What other health risks does climate change and desertification pose to our species?

The degradation and loss of soil fertility is one of the many consequences of climate change but also of human action in these territories.

Man, by acting on the environment with the overexploitation of natural resources, by carrying out bad farming and agricultural practices and by encouraging deforestation with illegal cutting or arson, favors the desertification of soils in the medium and long term.

These actions, added to the increase in temperature, the alterations in the cycles of rains and the drought, also strongly favor these processes of soil degradation in the drier zones.

In these cases we are going to see an obvious decrease and loss of animal and plant biodiversity, the onset of drought and a decrease in the quantity and quality of water, becoming one of the most important health risks. important.

The lack of quality water due to its poor filtration through the soil, and its quantity prevents the development of any agricultural activity and, therefore, livestock, leaving these areas in lack of food security, which will favor the appearance of diseases infections, dehydration, lack of adequate food and the resulting malnutrition, among others.

Does the climate crisis and its consequences make it more difficult to control epidemics or other contagious diseases? Are the chances of a new pandemic increasing?

Of course, as we mentioned earlier, the consequences of climate change on the human, animal and plant population will have a direct impact on the development and spread of certain diseases, including contagious diseases.

Environmental changes such as extreme temperature variations, rising sea temperatures, droughts or desertification force people to migrate in search of better conditions, and foster conditions of extreme poverty, especially among the poor. vulnerable populations where access to health resources is less.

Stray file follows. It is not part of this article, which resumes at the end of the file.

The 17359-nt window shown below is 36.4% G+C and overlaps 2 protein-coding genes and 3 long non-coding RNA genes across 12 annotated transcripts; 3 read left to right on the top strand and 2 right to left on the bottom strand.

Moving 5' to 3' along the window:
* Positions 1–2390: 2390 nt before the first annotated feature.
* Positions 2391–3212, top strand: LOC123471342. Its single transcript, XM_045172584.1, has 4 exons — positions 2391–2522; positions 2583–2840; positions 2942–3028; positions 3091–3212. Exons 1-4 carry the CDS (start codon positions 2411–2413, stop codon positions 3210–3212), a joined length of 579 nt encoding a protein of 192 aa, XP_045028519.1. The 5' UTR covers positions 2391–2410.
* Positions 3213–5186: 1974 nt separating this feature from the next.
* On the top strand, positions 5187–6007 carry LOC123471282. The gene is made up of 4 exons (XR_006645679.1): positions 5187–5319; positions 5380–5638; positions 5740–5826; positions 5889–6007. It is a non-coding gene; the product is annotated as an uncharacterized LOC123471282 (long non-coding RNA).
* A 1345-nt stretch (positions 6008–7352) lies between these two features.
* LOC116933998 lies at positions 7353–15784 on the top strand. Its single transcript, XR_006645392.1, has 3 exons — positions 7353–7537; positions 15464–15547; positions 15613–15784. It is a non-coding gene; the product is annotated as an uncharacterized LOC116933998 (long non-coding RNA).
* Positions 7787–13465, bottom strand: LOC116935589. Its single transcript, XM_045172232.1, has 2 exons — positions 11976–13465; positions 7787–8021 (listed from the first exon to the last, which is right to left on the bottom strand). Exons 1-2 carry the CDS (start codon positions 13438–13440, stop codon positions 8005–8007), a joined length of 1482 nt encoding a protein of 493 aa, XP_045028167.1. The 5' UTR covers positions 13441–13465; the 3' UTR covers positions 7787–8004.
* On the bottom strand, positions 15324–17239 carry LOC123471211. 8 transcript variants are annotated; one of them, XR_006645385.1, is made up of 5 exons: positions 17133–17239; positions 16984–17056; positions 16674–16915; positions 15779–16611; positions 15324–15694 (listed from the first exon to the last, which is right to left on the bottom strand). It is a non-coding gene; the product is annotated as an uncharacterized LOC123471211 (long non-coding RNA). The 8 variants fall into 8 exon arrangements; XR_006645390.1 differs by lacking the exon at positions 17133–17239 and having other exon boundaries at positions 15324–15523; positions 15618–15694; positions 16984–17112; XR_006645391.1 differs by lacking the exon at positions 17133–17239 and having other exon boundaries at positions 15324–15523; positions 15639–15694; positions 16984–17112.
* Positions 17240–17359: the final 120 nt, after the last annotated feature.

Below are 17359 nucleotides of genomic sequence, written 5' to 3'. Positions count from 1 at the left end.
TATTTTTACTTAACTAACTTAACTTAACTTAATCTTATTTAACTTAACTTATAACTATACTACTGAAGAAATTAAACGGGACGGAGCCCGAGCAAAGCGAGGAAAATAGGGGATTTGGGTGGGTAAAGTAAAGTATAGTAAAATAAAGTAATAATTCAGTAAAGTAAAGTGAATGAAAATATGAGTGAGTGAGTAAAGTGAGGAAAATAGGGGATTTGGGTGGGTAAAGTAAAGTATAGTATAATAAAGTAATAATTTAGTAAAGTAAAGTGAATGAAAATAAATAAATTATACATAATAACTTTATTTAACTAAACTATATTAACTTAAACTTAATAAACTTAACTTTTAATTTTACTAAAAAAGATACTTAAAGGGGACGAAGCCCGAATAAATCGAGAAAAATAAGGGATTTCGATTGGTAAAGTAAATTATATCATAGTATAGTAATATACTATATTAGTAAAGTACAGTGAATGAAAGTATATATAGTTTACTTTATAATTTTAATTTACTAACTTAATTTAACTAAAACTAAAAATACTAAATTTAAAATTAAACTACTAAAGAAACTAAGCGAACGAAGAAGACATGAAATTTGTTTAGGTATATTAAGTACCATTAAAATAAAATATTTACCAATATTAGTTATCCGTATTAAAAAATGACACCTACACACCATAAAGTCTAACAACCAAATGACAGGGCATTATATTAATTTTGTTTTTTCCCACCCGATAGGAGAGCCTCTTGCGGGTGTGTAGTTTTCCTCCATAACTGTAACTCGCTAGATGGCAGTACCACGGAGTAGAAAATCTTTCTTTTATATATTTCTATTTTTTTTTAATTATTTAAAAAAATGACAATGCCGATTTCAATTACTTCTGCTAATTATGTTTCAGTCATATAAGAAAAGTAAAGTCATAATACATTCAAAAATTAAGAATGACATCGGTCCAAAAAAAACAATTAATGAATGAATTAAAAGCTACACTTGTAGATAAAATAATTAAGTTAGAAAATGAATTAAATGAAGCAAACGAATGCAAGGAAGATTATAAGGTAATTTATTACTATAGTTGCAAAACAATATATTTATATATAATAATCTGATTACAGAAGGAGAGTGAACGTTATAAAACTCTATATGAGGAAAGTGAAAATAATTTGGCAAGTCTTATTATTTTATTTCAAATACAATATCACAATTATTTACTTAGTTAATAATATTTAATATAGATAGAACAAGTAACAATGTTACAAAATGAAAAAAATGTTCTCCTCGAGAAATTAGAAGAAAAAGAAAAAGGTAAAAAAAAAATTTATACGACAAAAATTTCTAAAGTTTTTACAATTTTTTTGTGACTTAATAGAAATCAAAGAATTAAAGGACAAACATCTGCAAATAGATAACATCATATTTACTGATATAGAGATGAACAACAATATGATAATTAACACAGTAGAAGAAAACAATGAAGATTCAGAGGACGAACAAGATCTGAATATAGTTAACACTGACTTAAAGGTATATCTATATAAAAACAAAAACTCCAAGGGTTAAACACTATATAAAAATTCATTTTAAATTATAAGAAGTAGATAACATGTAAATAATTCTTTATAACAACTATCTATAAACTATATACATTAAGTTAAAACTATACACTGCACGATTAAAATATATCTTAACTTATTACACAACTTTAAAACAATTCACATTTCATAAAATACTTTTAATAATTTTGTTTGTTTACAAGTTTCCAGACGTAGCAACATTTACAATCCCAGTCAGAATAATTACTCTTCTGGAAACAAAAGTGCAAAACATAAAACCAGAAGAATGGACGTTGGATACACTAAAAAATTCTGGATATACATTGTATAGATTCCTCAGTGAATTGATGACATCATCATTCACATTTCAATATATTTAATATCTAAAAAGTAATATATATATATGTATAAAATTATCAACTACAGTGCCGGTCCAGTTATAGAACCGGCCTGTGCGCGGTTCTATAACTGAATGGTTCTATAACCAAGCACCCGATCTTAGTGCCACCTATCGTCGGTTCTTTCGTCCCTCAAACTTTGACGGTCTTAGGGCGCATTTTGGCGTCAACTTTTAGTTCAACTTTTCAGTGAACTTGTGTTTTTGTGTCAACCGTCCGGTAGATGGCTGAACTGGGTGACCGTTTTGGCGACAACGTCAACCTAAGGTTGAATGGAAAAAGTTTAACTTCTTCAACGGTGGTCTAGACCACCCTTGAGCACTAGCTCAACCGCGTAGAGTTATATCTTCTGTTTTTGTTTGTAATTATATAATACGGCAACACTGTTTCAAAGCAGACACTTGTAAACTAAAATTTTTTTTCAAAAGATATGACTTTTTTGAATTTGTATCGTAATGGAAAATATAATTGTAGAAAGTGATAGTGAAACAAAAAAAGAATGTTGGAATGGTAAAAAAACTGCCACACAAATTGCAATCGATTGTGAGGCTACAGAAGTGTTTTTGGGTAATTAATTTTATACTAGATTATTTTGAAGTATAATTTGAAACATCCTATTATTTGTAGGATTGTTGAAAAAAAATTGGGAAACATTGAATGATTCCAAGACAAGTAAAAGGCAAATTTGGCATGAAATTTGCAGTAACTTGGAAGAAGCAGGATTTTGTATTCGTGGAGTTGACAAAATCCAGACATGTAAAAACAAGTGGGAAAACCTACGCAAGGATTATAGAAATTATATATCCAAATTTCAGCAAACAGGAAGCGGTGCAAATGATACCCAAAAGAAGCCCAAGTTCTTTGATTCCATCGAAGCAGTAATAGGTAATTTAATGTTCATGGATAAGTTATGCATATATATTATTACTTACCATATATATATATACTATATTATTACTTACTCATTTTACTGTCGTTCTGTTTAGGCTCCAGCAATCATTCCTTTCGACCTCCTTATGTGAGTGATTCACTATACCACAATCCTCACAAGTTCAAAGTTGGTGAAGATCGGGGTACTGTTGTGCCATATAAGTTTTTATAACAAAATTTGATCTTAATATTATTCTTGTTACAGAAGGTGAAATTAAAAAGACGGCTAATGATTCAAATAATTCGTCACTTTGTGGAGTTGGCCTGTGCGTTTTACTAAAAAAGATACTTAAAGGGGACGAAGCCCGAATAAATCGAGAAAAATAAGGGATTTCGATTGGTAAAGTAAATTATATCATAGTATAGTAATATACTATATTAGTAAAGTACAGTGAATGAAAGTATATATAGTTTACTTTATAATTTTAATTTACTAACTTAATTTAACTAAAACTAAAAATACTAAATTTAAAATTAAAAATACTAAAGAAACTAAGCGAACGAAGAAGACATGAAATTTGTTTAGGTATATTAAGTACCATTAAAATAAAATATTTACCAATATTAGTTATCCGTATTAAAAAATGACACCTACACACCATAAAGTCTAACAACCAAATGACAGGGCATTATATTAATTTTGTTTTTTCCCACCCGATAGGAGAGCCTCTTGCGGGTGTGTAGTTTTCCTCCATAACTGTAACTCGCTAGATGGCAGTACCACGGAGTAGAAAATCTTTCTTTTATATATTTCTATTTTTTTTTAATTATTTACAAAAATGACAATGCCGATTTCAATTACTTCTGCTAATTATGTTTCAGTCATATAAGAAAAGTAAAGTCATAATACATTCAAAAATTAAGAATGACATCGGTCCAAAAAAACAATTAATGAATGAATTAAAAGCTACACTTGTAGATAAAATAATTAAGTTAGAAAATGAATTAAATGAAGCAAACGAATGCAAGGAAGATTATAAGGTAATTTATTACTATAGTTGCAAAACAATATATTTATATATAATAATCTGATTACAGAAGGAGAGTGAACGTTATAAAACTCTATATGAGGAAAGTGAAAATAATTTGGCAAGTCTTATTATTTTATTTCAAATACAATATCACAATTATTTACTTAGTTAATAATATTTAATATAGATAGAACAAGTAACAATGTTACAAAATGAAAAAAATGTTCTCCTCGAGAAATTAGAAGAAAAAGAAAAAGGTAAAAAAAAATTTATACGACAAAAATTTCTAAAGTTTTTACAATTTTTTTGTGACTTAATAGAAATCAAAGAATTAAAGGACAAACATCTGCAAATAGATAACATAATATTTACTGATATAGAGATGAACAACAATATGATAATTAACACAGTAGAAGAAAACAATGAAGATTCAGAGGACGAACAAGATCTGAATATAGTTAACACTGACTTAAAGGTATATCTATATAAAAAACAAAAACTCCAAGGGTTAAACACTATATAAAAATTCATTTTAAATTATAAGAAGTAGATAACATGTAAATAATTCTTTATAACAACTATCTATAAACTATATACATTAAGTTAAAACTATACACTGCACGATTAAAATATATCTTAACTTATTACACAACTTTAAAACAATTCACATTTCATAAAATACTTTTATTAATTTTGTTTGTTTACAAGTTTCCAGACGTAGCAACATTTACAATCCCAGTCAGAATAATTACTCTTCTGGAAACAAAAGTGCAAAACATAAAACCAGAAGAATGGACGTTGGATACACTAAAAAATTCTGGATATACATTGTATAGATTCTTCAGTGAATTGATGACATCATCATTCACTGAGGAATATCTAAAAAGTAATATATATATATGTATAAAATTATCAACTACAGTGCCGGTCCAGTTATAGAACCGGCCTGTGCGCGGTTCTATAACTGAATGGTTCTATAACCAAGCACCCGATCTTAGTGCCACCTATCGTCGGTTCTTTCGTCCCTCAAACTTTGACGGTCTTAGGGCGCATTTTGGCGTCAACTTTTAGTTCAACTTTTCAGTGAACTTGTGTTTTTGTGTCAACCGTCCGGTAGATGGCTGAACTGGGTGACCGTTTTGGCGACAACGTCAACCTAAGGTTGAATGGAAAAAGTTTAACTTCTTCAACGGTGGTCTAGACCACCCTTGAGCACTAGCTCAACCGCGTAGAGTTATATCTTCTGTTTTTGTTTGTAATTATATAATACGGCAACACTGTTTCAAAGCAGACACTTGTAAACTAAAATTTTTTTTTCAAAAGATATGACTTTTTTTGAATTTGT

These consequences of the climate crisis cause food insecurity and nutritional problems that favor the aggravation and severity of diseases, which increases the mortality rate in many cases. Under these conditions, it is difficult to control epidemic diseases due to poor access to quality health care.

It is easy to understand that with these conditions the probability of the appearance of new diseases is much more likely.

Currently, in addition to COVID, what infectious diseases with active foci do you consider to be of particular concern?

It is clear that the Covid-19 has given us a lot of work in recent years and it seems that there is still a lot to do against it. These days we are experiencing new epidemics in our country, with a high rate of contagion, but it is true that there are other infectious diseases that should not be overlooked.

The recent appearance of cases of monkeypox is an example of this. In this case, the rapid increase in cases and their spread in practically the whole world is evident. It will be necessary to be attentive to the behavior and the evolution of this disease to act accordingly.

These two diseases are a clear example of how globalization can influence the development and spread of infectious pathologies, since international travel is what has facilitated its expansion.

Other diseases with recent outbreaks that have been reported are, for example, the increasing cases of measles in the African and Eastern Mediterranean area, it is necessary to be attentive to possible outbreaks of zoonotic diseases in the coming months due to the summer season, increase in temperature and possible increase in the population of vectors that transmit pathogens such as Nile fever virus.

What we need to be aware of is the importance of the relationship between the environment, animal health and human health. The One Health approach is what can help us control this type of disease and epidemic in the future.